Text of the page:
All the data centers that have been built in the last five, 10, and even 15 years means that there is a significant amount of data sitting in utility company databases that, if analyzed, would tell us the typical load growth rates and the spread on these growth rates (e.g., where do 80 percent of them fall). These data could be analyzed by categories such as size, Tier, and type/use. Just think what this type of information could provide in the way of utility planning.
• PUE. A few years ago I sat in on conference calls the U.S. Department of Energy was holding for the development of the PUE standards. There was tremendous interest in the process, yet, if I recall correctly, only 100 companies contributed valid data. Since then thousands of data centers have started tracking their PUEs and tens of thousands still have yet to start. The problem is that no one knows the PUE trend because the data reside with individual companies and not in a collective database.
Last evening, I came across a web story about how data center efficiency actually drops 20 to 30 percent after five years. The problem I had as a reader was that there wasn’t any data to support the expert opinion of the writer who stated this as a fact.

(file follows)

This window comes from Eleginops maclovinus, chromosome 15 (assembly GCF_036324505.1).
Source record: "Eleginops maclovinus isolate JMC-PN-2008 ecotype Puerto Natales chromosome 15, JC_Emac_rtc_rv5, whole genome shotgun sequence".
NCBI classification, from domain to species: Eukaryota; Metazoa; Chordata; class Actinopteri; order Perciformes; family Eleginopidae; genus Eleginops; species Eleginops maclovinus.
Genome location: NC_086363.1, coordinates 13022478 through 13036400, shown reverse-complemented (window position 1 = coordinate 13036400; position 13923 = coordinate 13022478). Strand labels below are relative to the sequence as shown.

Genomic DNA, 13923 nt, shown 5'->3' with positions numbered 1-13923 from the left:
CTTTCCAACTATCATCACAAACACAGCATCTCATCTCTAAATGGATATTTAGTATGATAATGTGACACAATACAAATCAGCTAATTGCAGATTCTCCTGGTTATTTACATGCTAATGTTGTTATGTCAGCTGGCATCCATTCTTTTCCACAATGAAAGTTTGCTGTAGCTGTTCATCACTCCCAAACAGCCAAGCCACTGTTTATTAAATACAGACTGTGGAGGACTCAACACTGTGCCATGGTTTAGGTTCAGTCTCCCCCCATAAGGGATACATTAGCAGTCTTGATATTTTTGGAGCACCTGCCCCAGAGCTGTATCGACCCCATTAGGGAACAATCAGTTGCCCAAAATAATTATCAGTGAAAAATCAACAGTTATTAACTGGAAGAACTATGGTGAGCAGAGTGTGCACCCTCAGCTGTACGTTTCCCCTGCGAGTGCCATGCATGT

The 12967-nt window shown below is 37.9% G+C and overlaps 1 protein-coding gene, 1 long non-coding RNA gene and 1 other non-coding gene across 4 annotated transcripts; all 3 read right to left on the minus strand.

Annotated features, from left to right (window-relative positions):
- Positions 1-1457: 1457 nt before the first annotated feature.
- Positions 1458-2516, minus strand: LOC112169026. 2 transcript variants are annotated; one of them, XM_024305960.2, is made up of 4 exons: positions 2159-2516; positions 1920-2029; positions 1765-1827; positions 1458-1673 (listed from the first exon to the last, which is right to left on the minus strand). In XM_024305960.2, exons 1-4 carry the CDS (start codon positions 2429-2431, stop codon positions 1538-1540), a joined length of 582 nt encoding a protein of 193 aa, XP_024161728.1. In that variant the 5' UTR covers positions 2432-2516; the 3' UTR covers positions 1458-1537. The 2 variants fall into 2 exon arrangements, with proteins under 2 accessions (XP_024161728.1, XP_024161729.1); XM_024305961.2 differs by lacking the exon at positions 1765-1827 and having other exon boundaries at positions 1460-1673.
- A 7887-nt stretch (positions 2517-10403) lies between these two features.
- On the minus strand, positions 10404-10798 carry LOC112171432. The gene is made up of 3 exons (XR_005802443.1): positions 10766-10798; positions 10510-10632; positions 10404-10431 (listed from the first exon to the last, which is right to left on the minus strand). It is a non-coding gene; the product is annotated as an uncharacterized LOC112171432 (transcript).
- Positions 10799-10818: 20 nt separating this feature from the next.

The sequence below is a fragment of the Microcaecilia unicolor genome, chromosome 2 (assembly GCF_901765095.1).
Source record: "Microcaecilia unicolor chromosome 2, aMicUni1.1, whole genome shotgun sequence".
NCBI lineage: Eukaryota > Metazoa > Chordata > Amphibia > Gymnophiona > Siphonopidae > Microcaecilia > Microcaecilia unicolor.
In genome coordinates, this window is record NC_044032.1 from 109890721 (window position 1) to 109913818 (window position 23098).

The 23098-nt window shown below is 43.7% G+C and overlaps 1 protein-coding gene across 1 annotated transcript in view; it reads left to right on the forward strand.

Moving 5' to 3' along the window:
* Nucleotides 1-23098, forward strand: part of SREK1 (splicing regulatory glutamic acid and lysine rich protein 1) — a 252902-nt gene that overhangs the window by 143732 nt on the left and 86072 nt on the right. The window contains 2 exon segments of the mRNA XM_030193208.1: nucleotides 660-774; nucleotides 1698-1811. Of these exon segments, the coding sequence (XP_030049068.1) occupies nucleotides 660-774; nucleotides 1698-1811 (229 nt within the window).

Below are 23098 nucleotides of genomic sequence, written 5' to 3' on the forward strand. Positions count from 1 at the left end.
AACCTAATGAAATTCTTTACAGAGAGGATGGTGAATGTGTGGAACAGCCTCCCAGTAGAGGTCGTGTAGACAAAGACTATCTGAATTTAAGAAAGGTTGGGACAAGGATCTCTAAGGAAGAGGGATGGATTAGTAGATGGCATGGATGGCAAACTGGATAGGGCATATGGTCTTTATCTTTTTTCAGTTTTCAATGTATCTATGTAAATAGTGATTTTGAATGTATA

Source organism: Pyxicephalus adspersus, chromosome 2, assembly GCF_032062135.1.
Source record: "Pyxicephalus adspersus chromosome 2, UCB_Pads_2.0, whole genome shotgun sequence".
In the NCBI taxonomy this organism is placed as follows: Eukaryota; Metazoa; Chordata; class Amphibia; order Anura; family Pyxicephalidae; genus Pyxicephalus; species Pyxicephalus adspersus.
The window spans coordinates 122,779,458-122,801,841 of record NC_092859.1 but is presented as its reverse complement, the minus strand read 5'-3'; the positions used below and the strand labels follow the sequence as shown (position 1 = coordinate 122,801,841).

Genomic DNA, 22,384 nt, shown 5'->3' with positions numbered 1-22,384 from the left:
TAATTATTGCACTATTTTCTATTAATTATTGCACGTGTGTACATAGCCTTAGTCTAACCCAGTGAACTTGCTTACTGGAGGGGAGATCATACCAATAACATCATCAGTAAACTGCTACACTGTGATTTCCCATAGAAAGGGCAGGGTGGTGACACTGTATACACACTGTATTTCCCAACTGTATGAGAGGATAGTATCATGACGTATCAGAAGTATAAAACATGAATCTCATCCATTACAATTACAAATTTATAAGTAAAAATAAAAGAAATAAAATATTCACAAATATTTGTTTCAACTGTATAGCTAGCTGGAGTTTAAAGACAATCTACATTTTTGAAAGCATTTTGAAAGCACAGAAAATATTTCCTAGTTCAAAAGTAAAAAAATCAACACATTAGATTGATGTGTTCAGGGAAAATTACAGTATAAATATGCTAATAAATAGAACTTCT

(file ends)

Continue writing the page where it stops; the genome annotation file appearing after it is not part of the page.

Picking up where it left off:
So, because there is no central recording database, as an industry we cannot even track how we are doing with respect to improving PUE. Further, does PUE vary much by size, Tier, industry, age, etc.? Further, what is the best PUE in each category and each geographic region? This is valuable knowledge with respect to planning, designing, and operating data centers.
• Outages. Outage recording is another interesting area in which mega amounts of data are collected yet access to the information in usable form is non-existent. When I place a large UPS, generator, or chiller order, I can usually extract some printed statistics from the vendor, but that is normally too late to tell me if I am buying the most reliable product. If we were buying jumbo jets, we would have stats on virtually every component. We could look at a GE or a Rolls Royce engine and have years of good data to help us make a selection. Outside of the aviation industry, the ability to produce this type of data seldom exists.